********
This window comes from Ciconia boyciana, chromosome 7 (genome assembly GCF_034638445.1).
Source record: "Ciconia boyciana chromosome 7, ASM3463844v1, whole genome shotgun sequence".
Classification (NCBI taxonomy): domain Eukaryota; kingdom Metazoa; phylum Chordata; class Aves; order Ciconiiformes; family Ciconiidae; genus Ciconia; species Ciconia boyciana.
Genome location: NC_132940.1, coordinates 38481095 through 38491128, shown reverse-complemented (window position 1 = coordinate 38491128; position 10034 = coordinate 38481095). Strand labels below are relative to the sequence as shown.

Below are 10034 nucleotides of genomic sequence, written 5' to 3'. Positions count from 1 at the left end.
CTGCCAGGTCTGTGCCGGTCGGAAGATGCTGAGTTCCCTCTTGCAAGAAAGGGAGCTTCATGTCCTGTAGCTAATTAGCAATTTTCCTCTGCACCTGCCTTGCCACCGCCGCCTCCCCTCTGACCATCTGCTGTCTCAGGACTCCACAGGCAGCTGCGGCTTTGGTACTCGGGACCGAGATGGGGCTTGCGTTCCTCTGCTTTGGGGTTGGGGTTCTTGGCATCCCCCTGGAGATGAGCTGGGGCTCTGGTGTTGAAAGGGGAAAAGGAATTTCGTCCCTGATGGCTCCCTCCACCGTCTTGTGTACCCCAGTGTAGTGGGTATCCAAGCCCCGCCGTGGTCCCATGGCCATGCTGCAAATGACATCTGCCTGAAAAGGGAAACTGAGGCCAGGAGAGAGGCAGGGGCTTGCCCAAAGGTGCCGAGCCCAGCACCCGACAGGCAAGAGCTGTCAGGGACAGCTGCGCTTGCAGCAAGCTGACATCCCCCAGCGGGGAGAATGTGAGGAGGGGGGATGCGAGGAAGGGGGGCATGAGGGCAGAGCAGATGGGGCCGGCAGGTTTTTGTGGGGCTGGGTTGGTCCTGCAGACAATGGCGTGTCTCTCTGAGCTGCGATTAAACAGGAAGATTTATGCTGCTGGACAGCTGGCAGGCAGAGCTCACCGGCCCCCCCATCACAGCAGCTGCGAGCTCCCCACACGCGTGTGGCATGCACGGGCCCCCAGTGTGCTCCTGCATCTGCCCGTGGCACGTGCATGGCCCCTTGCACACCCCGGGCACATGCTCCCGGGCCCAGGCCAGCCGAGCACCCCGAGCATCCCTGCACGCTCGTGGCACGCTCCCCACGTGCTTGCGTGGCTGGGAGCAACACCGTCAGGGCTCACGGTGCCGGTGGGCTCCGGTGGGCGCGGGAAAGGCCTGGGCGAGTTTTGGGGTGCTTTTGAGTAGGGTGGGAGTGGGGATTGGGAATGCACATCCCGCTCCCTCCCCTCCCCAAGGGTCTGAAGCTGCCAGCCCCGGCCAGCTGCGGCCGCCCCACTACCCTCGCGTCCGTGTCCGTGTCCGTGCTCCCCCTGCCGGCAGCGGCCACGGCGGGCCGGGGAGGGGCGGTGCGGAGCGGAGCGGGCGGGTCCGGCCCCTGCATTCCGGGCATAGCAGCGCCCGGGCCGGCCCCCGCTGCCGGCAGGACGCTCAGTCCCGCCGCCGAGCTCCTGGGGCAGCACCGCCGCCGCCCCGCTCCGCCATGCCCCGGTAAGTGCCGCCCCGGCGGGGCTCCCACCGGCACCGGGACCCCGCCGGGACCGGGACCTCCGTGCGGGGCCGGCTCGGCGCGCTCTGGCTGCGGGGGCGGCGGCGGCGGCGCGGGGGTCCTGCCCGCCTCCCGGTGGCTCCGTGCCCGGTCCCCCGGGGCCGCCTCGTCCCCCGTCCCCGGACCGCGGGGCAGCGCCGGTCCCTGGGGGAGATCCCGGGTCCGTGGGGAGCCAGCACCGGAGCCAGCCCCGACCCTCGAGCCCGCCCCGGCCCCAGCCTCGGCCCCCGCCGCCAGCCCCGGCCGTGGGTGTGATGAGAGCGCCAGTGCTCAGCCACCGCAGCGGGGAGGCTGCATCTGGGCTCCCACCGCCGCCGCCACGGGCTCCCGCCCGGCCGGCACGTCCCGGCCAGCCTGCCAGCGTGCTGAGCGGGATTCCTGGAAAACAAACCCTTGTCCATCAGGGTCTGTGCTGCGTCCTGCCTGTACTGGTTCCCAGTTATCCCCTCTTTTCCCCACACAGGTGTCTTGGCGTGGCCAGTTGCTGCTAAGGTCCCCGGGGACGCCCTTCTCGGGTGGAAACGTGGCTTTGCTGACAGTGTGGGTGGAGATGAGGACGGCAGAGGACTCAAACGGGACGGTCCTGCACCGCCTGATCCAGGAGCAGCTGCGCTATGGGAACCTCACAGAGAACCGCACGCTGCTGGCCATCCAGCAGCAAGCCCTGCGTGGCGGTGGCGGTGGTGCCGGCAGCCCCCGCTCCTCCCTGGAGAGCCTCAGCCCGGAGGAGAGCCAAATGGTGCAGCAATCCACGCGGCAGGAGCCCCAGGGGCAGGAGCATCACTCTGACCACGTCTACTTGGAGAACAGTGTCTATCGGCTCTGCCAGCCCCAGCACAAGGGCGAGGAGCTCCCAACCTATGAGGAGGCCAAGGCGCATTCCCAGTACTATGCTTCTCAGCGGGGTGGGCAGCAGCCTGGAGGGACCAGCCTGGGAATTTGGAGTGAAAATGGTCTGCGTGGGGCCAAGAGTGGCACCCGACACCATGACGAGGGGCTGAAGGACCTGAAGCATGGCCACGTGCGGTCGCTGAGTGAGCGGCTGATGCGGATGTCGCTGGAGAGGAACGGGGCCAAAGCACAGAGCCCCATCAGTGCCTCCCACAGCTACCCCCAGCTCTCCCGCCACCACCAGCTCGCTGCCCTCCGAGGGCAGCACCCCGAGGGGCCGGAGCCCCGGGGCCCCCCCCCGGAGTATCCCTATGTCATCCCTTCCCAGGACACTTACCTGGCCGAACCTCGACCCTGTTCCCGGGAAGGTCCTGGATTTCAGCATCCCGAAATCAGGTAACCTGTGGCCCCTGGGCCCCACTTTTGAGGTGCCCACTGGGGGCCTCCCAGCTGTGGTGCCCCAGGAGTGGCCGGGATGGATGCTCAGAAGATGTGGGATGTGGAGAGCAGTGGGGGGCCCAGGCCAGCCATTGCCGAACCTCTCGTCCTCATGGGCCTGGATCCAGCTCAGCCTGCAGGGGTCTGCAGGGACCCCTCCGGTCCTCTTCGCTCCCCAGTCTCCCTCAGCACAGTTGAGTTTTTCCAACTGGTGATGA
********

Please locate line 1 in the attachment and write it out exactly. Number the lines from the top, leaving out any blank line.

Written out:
This window comes from Ciconia boyciana, chromosome 7 (genome assembly GCF_034638445.1).